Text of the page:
LIfe At Woodbrooke Part 2 | Reading and Writing

I’ve been reading and writing a ton while here at woodbrooke, which I suppose is good since that’s why I came here!?  I just finished a fourth section to my final paper, it was on Martin Davie’s analysis of why and how Liberal Quakerism became the predominate form of belief in Britain. It took me a couple days to hammer it out, and it will take me as least as long to edit it, because it’s pretty long.  I just quickly added up the word count on my various sections and I’ve got over 15,000 words so far, which isn’t too shabby.  Actually, I think that’s as many words as I am required to have for my final paper for this tutorial, but I haven’t even written my conclusion yet, or added any of that fun juicy stuff where you get to argue your main points, etc.

So for those of you curious as to what I’ve been working on here’s a brief overview. I’ve been reading a lot of different things, but here are some of the more interesting books I’ve gone through (or am currently working on).

Reading List

The Things I am Reading

Non-Quaker Readings:

My favorites in this list have been:

  • Covenant Crucified – a Theological/Historical reading of Quakerism where Gwyn attempts to translate Quakerism into postmodern categories using a holistic account of covenant that is rooted with early Quaker thought (the first and last chapters are the kicker in this one).
  • Creation of Quaker Theory – A selection of Quaker authors all putting forth their current theories on Quaker history, theology and sociology (My favorites in here were the essays by Punshon and a woman called Gay Pilgrim).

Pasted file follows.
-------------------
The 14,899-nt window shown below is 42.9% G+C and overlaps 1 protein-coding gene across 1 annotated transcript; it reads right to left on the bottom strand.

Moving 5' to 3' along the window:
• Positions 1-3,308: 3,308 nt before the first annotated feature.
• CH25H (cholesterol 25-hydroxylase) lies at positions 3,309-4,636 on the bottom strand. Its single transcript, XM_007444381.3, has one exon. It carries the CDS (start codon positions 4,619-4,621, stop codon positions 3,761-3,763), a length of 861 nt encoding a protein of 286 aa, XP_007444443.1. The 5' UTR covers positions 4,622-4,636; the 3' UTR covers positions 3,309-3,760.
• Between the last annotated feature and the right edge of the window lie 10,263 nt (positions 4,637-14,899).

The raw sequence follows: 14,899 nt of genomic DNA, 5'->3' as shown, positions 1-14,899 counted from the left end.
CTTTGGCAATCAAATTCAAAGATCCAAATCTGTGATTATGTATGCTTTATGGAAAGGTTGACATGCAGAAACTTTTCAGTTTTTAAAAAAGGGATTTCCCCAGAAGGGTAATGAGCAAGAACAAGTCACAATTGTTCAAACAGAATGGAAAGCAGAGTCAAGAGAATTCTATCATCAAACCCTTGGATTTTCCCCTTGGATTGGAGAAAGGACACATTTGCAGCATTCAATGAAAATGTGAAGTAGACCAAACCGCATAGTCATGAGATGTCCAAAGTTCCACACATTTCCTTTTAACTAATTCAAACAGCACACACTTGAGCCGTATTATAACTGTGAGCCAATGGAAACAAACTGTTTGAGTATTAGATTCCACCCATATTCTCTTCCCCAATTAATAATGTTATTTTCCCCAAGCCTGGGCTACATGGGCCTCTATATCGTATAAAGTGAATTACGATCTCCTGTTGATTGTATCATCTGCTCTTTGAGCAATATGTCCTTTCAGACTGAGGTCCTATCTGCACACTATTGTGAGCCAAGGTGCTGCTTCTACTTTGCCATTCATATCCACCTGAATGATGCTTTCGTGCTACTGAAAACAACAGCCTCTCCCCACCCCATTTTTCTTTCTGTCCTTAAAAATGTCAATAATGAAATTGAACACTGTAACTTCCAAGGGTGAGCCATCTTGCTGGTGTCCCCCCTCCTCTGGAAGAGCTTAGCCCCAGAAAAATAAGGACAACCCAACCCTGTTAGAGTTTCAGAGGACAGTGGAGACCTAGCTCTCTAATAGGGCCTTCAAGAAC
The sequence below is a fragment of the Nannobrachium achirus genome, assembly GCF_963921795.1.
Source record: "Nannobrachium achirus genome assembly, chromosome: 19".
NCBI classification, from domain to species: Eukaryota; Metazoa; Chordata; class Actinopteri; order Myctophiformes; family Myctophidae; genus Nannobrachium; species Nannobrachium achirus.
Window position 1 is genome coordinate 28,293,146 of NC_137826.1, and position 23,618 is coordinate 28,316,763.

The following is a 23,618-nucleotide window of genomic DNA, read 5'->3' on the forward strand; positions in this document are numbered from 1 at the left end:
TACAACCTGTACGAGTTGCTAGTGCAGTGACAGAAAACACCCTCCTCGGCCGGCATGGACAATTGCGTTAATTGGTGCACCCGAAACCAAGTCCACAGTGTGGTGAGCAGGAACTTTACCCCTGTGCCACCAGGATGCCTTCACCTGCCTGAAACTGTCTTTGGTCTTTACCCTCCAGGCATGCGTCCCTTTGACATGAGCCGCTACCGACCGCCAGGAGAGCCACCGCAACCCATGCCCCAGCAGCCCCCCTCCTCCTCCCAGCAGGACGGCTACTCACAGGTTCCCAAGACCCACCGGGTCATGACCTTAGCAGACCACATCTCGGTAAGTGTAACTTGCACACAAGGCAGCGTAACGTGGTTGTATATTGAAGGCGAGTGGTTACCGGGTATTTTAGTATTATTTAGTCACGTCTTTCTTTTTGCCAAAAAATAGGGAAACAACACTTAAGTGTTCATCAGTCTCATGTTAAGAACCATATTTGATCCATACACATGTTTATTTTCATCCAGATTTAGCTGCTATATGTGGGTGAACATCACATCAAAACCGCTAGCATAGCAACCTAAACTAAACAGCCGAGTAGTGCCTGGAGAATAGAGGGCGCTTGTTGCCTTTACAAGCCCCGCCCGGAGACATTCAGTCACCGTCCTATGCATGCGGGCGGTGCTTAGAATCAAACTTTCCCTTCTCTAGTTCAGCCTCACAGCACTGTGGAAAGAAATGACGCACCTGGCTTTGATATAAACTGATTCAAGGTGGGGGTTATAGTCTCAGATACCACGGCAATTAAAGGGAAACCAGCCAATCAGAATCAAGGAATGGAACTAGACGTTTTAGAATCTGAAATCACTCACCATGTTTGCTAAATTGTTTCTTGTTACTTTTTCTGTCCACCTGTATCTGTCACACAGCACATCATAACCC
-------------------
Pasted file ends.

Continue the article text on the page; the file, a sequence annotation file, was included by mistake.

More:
• A Precarious Peace – I am reading it for a book review due to Quaker Life very soon, but have found tons of uses for this project in it.  This book is absolutely incredible and probably the best book I’ve read this year.  It’s definately rearranging wires in my head.

The Things I’m Writing About

Basically, all my reading has been focused at looking at a few Quaker scholars who have sought to engage the Quaker tradition both in terms of its history, and its contemporary life.  I’ve setup a criteria based on my work on Alasdair MacIntyre, which works as a rubric for me to evaluate how well these scholars have done at engaging their tradition in a MacIntyrean sense (which I believe is our best approach currently).  I have evaluated in depth, Reasons for Hope, Covenant Crucified, and British Quaker Theology.   My next part is to suggest, where I think these scholars have done well, what I think they are missing, and develop my own pattern or method for a Quaker theology that engages the tradition in a MacIntyrean way.

I’ve got 2.5 weeks till Emily and I begin our whirlwind trip around the United-Kingdom and I think I can do it (she arrives on Saturday)! And I’d really like to have everything done before I go.  So if any of you feel up to writing something let me know we can divide this up and get done a lot faster your know!

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